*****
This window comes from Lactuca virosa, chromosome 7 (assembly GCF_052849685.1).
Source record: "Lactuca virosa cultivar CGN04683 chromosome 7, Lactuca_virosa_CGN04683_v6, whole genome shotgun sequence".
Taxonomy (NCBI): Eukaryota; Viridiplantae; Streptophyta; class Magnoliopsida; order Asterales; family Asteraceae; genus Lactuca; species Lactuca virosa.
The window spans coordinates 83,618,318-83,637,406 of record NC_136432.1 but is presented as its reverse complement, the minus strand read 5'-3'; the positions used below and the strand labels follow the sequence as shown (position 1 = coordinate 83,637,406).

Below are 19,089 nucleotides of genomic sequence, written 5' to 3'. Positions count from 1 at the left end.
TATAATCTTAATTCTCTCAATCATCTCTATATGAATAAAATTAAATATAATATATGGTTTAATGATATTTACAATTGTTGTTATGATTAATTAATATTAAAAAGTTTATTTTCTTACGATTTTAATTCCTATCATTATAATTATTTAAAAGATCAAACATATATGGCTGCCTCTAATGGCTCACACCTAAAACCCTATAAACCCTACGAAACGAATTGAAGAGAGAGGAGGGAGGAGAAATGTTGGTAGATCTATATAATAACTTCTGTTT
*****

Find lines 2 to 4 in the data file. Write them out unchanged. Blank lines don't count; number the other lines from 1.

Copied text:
Source record: "Lactuca virosa cultivar CGN04683 chromosome 7, Lactuca_virosa_CGN04683_v6, whole genome shotgun sequence".
Taxonomy (NCBI): Eukaryota; Viridiplantae; Streptophyta; class Magnoliopsida; order Asterales; family Asteraceae; genus Lactuca; species Lactuca virosa.
The window spans coordinates 83,618,318-83,637,406 of record NC_136432.1 but is presented as its reverse complement, the minus strand read 5'-3'; the positions used below and the strand labels follow the sequence as shown (position 1 = coordinate 83,637,406).